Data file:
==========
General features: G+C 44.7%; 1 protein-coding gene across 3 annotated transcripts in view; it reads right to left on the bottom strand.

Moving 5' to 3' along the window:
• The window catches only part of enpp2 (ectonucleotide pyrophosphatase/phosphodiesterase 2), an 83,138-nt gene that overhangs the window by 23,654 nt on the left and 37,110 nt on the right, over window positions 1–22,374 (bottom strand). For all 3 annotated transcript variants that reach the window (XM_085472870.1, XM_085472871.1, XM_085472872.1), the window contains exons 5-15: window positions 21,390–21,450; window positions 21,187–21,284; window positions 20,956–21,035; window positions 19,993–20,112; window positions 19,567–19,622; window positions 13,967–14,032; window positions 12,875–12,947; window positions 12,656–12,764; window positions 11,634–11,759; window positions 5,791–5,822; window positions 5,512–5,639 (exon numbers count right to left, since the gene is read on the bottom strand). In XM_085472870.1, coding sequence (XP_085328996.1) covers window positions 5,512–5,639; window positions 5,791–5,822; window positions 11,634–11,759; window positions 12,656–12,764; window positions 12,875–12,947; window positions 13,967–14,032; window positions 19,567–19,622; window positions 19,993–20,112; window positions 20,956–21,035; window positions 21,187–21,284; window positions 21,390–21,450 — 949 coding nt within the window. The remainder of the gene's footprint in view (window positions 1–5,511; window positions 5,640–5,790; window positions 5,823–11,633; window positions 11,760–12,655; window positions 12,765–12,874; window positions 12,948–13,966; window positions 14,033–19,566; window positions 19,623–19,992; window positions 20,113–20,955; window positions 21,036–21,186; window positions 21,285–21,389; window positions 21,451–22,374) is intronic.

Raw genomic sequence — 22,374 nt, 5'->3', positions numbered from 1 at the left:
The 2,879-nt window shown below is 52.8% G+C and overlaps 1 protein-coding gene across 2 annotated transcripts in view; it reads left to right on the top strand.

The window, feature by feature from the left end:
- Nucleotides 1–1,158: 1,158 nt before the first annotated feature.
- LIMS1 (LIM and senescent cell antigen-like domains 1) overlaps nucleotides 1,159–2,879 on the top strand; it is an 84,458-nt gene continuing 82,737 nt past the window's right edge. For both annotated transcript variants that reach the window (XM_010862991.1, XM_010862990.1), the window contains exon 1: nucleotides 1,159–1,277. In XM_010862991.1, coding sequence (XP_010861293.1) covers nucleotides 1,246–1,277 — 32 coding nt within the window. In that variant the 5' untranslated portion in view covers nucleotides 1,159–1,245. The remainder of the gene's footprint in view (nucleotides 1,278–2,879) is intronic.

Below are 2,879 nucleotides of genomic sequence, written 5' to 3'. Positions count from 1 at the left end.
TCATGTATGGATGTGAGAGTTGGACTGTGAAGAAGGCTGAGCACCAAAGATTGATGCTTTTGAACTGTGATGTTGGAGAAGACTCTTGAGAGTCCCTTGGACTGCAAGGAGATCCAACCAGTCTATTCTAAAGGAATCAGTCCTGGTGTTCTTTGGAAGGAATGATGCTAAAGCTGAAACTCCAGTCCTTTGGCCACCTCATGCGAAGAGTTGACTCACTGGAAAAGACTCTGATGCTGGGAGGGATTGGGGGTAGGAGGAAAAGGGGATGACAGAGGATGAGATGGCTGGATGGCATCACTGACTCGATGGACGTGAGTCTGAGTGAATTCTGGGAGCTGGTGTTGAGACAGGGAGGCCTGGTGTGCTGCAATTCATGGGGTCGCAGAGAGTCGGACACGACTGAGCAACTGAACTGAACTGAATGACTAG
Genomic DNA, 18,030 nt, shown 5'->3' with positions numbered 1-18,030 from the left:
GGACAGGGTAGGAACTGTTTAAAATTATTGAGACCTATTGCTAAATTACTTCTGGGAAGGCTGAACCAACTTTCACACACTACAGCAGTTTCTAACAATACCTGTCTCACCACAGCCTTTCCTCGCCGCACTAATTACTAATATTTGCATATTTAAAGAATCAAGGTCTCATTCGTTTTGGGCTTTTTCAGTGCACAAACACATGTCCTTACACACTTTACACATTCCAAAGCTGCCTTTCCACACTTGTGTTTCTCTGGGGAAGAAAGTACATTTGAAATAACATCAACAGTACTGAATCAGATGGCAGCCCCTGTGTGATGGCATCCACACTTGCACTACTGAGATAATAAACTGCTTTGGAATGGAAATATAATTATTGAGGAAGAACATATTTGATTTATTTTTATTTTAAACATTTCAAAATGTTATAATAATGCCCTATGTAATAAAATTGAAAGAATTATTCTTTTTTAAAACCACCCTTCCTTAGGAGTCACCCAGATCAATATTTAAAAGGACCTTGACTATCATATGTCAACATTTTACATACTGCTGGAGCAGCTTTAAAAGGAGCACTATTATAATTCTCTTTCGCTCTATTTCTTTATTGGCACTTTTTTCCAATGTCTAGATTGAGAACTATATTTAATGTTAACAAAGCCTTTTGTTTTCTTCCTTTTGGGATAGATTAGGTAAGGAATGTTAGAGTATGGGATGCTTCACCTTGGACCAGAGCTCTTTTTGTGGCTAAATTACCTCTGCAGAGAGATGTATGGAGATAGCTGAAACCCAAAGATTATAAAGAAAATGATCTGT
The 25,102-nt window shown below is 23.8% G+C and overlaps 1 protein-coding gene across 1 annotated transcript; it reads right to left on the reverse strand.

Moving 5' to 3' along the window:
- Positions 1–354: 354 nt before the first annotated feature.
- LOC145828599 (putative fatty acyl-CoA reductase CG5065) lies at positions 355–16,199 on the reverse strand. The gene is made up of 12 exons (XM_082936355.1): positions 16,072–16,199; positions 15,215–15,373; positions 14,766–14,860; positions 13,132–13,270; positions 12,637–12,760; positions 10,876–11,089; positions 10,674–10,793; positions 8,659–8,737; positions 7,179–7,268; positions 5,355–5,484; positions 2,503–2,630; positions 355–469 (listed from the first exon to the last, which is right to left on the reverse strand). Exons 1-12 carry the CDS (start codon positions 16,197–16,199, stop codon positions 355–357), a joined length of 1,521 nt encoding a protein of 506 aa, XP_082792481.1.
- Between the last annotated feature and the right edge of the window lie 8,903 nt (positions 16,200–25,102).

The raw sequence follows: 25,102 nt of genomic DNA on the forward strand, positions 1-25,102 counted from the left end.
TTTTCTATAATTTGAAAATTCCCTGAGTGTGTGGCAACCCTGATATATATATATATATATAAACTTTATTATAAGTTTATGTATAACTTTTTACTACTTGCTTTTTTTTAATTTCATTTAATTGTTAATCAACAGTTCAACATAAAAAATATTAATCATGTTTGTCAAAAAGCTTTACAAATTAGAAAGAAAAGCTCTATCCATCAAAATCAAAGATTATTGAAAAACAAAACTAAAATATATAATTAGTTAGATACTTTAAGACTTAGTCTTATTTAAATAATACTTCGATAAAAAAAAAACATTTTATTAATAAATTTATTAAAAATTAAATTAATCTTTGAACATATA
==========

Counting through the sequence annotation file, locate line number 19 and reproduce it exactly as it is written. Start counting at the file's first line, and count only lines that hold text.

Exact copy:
TTTTCTATAATTTGAAAATTCCCTGAGTGTGTGGCAACCCTGATATATATATATATATATAAACTTTATTATAAGTTTATGTATAACTTTTTACTACTTGCTTTTTTTTAATTTCATTTAATTGTTAATCAACAGTTCAACATAAAAAATATTAATCATGTTTGTCAAAAAGCTTTACAAATTAGAAAGAAAAGCTCTATCCATCAAAATCAAAGATTATTGAAAAACAAAACTAAAATATATAATTAGTTAGATACTTTAAGACTTAGTCTTATTTAAATAATACTTCGATAAAAAAAAAACATTTTATTAATAAATTTATTAAAAATTAAATTAATCTTTGAACATATA